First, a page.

Field Negro: Sorry is the easiest word to say

The Field Negro education series continues.

Shout out to Philly’s own David Love for giving us this thought provoking article.

“Is the policing of black men the new sport for white officers and wannabe cops?

This is a question worth asking, in light of this season of police killings, particularly the April 2nd fatal shooting of a black man named Eric Harris, 44, by Reserve Deputy Robert Bates. After officers brought Harris to the ground, an officer yelled “Taser” twice, after which Bates shot Harris with his gun and said, “Oh! I shot him. I’m sorry.” Apparently, Bates meant to shoot the man with his Taser rather than his gun.

As Harris yelled that he was shot, he said, “I’m losing my breath,” to which the officer responded, “f*** your breath.”  Harris died an hour later.

But oh well, what difference does it make, right? Whether it’s a Taser or gun, it’s just another dead black man we’re talking about. Plus, the man said he was sorry.

Robert Bates, 73, who has been charged with second-degree manslaughter in Harris’ death, is a prime example of someone who went out of his way looking for trouble. To put it another way, he volunteered to be in that situation, or rather, he paid a lot of money to volunteer. Now a man is dead from a situation that did not warrant using a Taser, much less a gun.

But who gave Bates this authority?

One has to ask why the 73-year old CEO of an insurance company — with one year of full-time experience as a cop back in the 1960s — would be allowed to be in the thick of it, in a major, high-stakes operation where he had the power of life or death over Eric Harris.

On the surface, it would appear Bates was a “pay-to-play” wannabe cop. It turns out Bates had donated video equipment, weapons and cars to the Sheriff’s Office, not to mention $2,500 to Sheriff Stanley Glanz’s reelection campaign in 2012. And he even served as the sheriff’s campaign chair. As Vox reported, as many as 130 reserve deputies in Tulsa are “wealthy people,” and it is not unusual for them to make donations. And as Salon had reported last year, some police departments openly ask for donations for a badge and gun permit.

Auxiliary police are nothing new. There are around 400,000 volunteer officers across the nation who, in a time of cash-strapped police departmentshelp fill in the gaps. But apparently, there is a wide discrepancy when it comes to what reserve cops can do. For example, in Los Angeles, they are allowed to do community relations and desk duty, while in the NYPD they are unarmed.

This state of affairs would give us the impression that anyone, at least in a department such as the Tulsa County Sheriff’s Office, can play cop—at least if the price is right. It is also painfully evident that some individuals are all-too-eager to become police officers Just to take it a step further, it is exceedingly difficult to fathom that these folks would be allowed to carry on in white communities and “accidentally” fatally shoot white citizens the way this reserve deputy killed Mr. Harris. It would not be allowed.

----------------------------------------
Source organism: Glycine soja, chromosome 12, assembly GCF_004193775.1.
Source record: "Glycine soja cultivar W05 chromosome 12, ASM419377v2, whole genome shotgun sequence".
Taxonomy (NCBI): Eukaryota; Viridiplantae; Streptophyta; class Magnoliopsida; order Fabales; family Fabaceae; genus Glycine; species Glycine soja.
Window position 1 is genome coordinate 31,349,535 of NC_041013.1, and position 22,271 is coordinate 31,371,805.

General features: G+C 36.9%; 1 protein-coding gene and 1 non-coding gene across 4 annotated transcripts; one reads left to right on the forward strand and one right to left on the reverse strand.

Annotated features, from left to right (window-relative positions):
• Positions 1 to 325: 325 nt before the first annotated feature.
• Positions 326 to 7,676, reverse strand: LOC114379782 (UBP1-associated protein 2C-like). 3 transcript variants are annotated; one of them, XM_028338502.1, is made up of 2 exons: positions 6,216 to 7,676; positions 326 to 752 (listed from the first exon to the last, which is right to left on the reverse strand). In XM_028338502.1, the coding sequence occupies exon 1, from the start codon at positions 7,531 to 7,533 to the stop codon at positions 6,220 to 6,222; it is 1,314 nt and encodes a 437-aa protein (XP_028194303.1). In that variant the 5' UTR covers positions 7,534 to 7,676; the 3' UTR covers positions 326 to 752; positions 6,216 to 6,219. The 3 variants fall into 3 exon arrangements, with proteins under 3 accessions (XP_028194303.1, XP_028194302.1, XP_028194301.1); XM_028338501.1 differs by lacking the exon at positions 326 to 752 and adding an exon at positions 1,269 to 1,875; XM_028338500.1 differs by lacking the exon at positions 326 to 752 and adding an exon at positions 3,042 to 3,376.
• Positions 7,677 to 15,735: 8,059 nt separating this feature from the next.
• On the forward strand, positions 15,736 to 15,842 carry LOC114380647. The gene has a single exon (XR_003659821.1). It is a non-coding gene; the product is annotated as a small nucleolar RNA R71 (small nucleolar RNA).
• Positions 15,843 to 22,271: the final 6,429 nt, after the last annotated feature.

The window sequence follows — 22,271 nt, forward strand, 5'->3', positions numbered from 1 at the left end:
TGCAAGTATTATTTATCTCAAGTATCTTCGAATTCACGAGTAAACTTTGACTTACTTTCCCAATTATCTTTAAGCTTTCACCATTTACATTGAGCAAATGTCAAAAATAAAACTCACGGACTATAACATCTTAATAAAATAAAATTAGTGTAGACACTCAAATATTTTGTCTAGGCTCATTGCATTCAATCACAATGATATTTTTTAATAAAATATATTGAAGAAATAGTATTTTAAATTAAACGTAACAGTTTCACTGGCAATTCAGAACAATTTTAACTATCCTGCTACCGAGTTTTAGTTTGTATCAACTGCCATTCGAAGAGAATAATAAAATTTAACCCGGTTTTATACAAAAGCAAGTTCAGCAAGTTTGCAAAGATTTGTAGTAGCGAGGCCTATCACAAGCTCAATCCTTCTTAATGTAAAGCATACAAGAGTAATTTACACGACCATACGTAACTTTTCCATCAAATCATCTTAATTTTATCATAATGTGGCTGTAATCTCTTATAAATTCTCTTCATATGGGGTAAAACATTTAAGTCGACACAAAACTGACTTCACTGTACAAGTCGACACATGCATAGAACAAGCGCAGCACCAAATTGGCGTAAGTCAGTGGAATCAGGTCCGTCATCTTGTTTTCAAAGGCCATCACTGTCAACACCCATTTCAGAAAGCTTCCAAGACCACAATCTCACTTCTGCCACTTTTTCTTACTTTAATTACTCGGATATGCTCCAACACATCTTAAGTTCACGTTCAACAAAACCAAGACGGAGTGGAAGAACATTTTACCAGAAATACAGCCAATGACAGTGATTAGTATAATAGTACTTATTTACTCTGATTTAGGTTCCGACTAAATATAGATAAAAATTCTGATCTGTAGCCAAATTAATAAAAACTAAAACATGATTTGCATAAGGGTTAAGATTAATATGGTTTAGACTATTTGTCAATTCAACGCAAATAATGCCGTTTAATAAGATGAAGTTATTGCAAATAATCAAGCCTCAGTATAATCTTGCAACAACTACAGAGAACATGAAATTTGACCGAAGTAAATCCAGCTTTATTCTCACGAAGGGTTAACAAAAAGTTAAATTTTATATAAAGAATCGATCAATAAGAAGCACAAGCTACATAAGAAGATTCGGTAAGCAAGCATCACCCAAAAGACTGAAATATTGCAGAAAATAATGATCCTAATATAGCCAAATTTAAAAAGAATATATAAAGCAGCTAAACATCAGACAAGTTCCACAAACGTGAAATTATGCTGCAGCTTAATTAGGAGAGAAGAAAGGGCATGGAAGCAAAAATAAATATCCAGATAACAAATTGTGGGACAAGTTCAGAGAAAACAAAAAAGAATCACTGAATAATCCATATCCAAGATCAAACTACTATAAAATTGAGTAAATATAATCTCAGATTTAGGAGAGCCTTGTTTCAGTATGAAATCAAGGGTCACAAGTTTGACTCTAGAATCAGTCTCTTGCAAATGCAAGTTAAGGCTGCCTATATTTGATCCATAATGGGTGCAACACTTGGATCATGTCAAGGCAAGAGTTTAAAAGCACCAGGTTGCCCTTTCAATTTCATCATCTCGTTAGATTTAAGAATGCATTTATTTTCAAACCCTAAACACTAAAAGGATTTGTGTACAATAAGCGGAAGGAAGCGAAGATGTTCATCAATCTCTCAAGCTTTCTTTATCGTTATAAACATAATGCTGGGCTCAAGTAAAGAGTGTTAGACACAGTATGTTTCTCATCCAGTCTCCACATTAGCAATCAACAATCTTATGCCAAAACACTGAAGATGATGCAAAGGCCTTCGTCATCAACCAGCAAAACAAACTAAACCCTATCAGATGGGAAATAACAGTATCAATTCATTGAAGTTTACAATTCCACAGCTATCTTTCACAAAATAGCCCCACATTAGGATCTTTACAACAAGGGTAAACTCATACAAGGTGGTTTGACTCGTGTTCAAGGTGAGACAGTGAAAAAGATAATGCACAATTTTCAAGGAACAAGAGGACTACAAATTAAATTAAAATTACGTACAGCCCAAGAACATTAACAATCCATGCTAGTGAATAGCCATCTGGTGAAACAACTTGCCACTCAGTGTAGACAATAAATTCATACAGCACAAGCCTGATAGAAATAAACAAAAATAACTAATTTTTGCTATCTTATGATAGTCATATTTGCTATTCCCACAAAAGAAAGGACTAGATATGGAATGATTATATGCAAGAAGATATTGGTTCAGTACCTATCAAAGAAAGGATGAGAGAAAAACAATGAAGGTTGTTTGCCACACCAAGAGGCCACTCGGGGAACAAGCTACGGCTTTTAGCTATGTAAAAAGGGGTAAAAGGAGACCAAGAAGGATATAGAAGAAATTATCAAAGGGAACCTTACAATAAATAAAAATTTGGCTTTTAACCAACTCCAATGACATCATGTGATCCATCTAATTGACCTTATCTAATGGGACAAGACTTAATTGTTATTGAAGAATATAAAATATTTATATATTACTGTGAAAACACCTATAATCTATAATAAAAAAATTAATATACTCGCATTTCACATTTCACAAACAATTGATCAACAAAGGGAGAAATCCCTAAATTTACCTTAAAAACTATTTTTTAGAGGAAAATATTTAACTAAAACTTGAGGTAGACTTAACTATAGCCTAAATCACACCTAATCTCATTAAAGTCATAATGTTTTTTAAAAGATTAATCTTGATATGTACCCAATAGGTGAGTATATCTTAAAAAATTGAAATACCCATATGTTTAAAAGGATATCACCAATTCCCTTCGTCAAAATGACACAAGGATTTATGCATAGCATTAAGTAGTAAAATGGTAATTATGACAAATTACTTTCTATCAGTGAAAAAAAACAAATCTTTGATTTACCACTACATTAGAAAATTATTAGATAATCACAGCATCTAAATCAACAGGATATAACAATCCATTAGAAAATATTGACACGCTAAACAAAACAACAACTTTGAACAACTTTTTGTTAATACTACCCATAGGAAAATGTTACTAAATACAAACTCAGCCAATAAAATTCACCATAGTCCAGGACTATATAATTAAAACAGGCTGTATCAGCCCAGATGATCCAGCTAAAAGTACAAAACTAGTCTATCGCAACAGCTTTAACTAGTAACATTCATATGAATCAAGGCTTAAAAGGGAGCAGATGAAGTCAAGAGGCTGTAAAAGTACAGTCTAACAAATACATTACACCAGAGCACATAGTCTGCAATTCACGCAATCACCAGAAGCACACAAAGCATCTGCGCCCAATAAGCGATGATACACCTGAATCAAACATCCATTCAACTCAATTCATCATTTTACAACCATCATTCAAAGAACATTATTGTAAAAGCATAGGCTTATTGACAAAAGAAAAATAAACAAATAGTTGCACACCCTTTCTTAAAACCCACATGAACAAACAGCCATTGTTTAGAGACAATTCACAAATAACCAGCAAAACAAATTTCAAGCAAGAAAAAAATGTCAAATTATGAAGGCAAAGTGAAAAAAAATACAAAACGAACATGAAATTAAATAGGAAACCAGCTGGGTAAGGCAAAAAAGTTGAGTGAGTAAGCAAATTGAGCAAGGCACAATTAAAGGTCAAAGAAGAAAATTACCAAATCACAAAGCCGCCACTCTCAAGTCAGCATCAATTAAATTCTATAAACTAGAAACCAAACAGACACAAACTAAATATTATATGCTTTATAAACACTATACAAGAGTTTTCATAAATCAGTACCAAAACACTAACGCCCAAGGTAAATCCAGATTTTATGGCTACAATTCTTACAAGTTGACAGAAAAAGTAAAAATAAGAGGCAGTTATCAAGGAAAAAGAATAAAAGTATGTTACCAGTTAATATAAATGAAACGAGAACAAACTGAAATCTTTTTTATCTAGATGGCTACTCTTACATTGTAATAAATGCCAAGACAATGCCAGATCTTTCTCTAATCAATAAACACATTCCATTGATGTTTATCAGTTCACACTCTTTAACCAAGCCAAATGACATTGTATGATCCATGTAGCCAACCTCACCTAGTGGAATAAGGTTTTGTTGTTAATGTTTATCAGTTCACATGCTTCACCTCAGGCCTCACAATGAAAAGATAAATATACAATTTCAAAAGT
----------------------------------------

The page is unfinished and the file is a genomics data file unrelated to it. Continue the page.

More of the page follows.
It is a little harder to wrap one’s head around this Tulsa incident unless we understand this country’s history concerning the policing of black people. Some would suggest the concept of police volunteers goes back to the Wild West, when common folk were deputized to fight crime and catch the bad guy. Although this is a valid assertion, there is also another troubling legacy of policing in America that is implicated in the shooting of Eric Harris.

As for black people, our first experience with police were the slave patrols. As Brittney Cooper reminds us in Salon, American policing traces its origins to these patrols.

During slavery times, all whites were encouraged and sanctioned to exert control over blacks. White men were deputized as members of the slave patrols — both slave masters and non-slaveholders alike — which were a crucial part of the slavery police state and economic order maintained by wealthy whites to maintain control over blacks. According to Professor Carl T. Bogus of Roger Williams University School of Law, these patrols were militias under the Second Amendment, designed to protect whites against slave rebellion.

“Virtually all able-bodied white men were part of the militia,” Bogus notes of Southern men, “which primarily meant that they had slave control duties under the direction and discipline of local militia officers.” [Read more here]

Shooting: Deputy Thomas Gilliland, said that after the chase, two Houston police officers told the suspect to show his hands, but as they approached his car he reached back into his vehicle. Suspecting that he was reaching for a weapon, both officers opened fire multiple times, killing the man. (Cody Duty/Houston Chronicle via AP)

So yesterday it was Tulsa, and today it’s Houston.  Eh.

The police say that they feared the  man in Houston was reaching for a gun. But as of me writing this post they have not said whether a gun was actually “found at the scene.”

Of course that incident was not all caught on video tape, soo…….oh look, there is a Glock under his seat.

Stay tuned.

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